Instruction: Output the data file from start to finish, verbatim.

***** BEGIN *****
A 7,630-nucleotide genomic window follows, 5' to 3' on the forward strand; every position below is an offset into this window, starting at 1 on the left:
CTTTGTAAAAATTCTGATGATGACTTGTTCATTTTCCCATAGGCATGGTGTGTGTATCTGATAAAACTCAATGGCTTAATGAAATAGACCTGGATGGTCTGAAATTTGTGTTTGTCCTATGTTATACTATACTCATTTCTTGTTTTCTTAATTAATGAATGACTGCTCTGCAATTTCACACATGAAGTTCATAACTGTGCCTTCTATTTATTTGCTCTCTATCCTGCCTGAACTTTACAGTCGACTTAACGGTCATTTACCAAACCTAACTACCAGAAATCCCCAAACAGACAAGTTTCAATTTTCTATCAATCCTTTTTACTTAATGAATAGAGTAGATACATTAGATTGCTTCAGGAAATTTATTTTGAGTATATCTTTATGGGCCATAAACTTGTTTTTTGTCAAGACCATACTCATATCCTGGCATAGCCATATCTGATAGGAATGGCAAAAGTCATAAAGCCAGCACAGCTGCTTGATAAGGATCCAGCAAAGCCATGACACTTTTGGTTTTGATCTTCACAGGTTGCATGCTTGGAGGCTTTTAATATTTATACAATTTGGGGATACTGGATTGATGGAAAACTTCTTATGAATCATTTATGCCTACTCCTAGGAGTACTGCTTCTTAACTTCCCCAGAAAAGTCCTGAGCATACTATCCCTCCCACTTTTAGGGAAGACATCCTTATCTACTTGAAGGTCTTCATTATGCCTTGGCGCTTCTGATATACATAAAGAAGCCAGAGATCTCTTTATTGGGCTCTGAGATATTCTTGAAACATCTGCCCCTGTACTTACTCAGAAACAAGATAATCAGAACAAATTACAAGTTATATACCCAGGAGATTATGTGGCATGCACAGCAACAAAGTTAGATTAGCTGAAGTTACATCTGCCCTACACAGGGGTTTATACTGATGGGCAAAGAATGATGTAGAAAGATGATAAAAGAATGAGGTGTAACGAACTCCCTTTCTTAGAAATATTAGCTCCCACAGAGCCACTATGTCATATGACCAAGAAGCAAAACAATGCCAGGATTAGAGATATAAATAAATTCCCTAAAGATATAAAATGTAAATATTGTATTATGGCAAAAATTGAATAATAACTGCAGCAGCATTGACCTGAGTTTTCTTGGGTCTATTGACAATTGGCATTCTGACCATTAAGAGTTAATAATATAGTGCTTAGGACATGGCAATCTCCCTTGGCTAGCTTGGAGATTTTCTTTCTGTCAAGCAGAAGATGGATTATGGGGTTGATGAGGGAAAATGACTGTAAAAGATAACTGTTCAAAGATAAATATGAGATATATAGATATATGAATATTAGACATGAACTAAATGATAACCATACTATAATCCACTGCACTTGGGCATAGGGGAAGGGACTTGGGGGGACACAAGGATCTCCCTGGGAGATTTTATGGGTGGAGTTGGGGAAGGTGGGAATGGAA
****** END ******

A 7,630-nucleotide genomic window follows, 5' to 3' on the forward strand; every position below is an offset into this window, starting at 1 on the left:
CTTTGTAAAAATTCTGATGATGACTTGTTCATTTTCCCATAGGCATGGTGTGTGTATCTGATAAAACTCAATGGCTTAATGAAATAGACCTGGATGGTCTGAAATTTGTGTTTGTCCTATGTTATACTATACTCATTTCTTGTTTTCTTAATTAATGAATGACTGCTCTGCAATTTCACACATGAAGTTCATAACTGTGCCTTCTATTTATTTGCTCTCTATCCTGCCTGAACTTTACAGTCGACTTAACGGTCATTTACCAAACCTAACTACCAGAAATCCCCAAACAGACAAGTTTCAATTTTCTATCAATCCTTTTTACTTAATGAATAGAGTAGATACATTAGATTGCTTCAGGAAATTTATTTTGAGTATATCTTTATGGGCCATAAACTTGTTTTTTGTCAAGACCATACTCATATCCTGGCATAGCCATATCTGATAGGAATGGCAAAAGTCATAAAGCCAGCACAGCTGCTTGATAAGGATCCAGCAAAGCCATGACACTTTTGGTTTTGATCTTCACAGGTTGCATGCTTGGAGGCTTTTAATATTTATACAATTTGGGGATACTGGATTGATGGAAAACTTCTTATGAATCATTTATGCCTACTCCTAGGAGTACTGCTTCTTAACTTCCCCAGAAAAGTCCTGAGCATACTATCCCTCCCACTTTTAGGGAAGACATCCTTATCTACTTGAAGGTCTTCATTATGCCTTGGCGCTTCTGATATACATAAAGAAGCCAGAGATCTCTTTATTGGGCTCTGAGATATTCTTGAAACATCTGCCCCTGTACTTACTCAGAAACAAGATAATCAGAACAAATTACAAGTTATATACCCAGGAGATTATGTGGCATGCACAGCAACAAAGTTAGATTAGCTGAAGTTACATCTGCCCTACACAGGGGTTTATACTGATGGGCAAAGAATGATGTAGAAAGATGATAAAAGAATGAGGTGTAACGAACTCCCTTTCTTAGAAATATTAGCTCCCACAGAGCCACTATGTCATATGACCAAGAAGCAAAACAATGCCAGGATTAGAGATATAAATAAATTCCCTAAAGATATAAAATGTAAATATTGTATTATGGCAAAAATTGAATAATAACTGCAGCAGCATTGACCTGAGTTTTCTTGGGTCTATTGACAATTGGCATTCTGACCATTAAGAGTTAATAATATAGTGCTTAGGACATGGCAATCTCCCTTGGCTAGCTTGGAGATTTTCTTTCTGTCAAGCAGAAGATGGATTATGGGGTTGATGAGGGAAAATGACTGTAAAAGATAACTGTTCAAAGATAAATATGAGATATATAGATATATGAATATTAGACATGAACTAAATGATAACCATACTATAATCCACTGCACTTGGGCATAGGGGAAGGGACTTGGGGGGACACAAGGATCTCCCTGGGAGATTTTATGGGTGGAGTTGGGGAAGGTGGGAATGGAA